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5 Special Ed Tech Trends SPED Directors Must Know About

disabled student in wheelchair

The Good News

It is estimated that there are more than 7 million students with disabilities attending public schools in the United States.

Technology is designed to ease the user’s ability to successfully complete tasks, whether it’s an assignment for a class, a time-sensitive project for work, or your taxes.

For the millions of students with developmental and learning disabilities, the need for technological assistance in their education is even greater.

And the good news is that researchers and ed-tech companies, bolstered by changing state policies, technological advances, and continual inspiration and encouragement from advocates, are developing new strategies and tools to better serve these students.

Why Technology is So Vital

The purpose of technology for special-ed learners is to help them learn in ways that will accommodate their learning styles and limitations.

Other benefits include:

  • More independence
  • Reduced anxiety
  • Better relationships with classmates
  • Communication that flows better
  • Improved academic performance

5 Top Trends

1. Better Digital Personalization

Personalization has become a trend in education for children with special needs because it allows kids to set custom options just once. By performing actions with their profiles, children can automatically alter the content and other settings. This saves kids the hassle and confusion accompanied by repeatedly altering different profiles and customized suggestions.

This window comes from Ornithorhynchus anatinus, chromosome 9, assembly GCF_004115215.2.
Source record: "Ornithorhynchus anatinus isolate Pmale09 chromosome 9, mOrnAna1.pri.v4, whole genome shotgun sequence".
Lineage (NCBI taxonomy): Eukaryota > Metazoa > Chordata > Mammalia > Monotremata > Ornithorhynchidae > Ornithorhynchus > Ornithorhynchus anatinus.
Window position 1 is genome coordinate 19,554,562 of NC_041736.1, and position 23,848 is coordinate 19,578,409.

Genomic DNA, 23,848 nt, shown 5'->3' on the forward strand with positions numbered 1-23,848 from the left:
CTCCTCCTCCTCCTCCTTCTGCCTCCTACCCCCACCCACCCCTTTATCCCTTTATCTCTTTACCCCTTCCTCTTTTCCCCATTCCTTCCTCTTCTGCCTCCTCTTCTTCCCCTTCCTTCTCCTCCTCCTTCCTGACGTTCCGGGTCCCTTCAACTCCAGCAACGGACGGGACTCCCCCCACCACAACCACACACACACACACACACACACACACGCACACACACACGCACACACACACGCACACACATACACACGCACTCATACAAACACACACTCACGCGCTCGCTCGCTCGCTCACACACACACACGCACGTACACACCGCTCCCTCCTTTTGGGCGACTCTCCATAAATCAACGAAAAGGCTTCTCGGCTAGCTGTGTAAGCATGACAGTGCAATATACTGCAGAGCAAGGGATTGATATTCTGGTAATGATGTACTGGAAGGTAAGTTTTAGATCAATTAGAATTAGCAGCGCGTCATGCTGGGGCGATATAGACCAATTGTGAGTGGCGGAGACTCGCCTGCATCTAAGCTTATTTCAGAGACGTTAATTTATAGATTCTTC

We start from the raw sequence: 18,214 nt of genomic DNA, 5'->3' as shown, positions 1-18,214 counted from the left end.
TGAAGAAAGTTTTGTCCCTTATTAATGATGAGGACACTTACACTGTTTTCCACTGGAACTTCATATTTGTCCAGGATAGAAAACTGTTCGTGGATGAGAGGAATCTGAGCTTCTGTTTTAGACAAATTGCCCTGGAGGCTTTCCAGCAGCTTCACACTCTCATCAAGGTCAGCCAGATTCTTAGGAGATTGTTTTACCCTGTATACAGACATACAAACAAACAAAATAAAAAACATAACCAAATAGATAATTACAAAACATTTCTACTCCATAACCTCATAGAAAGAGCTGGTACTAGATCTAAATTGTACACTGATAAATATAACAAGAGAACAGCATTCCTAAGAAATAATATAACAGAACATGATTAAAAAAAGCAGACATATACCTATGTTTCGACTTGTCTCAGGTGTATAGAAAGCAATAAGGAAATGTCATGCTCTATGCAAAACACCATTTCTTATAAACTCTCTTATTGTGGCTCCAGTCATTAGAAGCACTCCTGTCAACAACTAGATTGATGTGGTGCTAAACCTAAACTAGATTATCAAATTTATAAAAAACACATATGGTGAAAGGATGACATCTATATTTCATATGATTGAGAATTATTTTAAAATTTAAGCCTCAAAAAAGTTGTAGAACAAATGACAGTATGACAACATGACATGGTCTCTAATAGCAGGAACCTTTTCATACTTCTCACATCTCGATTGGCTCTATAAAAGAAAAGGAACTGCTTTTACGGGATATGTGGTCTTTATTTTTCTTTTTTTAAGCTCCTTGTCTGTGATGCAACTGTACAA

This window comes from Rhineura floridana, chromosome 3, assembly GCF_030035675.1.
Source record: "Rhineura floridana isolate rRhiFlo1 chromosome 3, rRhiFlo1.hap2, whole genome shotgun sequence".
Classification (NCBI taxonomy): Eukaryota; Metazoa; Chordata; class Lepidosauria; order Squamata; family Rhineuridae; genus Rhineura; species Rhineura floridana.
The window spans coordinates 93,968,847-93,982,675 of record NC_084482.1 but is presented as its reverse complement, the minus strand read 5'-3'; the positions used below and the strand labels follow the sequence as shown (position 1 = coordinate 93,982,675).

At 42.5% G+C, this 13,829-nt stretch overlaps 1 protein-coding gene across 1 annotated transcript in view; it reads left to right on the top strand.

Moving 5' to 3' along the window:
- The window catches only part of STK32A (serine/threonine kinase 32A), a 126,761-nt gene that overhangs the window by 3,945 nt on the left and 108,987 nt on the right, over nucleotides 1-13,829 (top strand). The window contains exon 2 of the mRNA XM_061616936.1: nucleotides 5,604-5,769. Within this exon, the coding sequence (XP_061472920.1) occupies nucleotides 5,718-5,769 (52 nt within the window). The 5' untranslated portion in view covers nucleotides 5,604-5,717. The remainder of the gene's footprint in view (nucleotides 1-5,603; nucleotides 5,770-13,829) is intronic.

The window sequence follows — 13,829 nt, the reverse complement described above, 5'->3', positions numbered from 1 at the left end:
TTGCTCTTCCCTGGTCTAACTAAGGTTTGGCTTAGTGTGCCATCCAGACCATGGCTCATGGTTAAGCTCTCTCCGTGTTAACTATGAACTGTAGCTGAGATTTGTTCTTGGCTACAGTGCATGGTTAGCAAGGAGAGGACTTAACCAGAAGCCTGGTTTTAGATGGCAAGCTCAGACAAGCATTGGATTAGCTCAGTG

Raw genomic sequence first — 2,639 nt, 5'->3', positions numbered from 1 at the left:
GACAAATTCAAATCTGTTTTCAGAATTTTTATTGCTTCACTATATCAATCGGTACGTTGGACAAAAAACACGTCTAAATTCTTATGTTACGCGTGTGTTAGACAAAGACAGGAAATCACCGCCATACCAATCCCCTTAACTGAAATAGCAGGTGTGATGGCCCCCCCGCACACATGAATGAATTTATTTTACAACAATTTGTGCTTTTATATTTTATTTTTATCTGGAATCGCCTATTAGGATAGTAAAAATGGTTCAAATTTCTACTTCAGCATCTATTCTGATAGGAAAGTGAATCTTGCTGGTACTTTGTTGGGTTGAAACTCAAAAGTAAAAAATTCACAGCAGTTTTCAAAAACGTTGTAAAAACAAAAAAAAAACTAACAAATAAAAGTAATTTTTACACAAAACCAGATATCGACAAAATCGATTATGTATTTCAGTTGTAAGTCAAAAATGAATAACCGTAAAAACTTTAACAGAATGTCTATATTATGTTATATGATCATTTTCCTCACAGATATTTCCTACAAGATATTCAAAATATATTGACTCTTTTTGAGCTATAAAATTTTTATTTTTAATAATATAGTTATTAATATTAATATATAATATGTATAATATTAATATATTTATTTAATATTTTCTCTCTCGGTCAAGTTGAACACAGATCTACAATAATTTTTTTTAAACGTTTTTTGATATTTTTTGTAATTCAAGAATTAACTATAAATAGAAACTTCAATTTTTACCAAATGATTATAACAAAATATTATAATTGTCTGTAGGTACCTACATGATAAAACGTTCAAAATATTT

Google has become the leader in this innovation, thanks to the immense contribution to K-12 by virtue of its development of web-based Chromebook devices and other highly popular G-Suite productivity tools.

Google’s Chromebook includes several features that are helpful to children with special needs. For example, there is a “select-to-speak” feature that permits users to highlight text so that the computer can read it back to them. This is extremely helpful for special needs students who read braille. Within this feature are “mini-features” such as:

  • Read and edit documents
  • Predict words that the user intends to write
  • Translate words through the Chrome web browser extension

2. Artificial Intelligence for Early Screening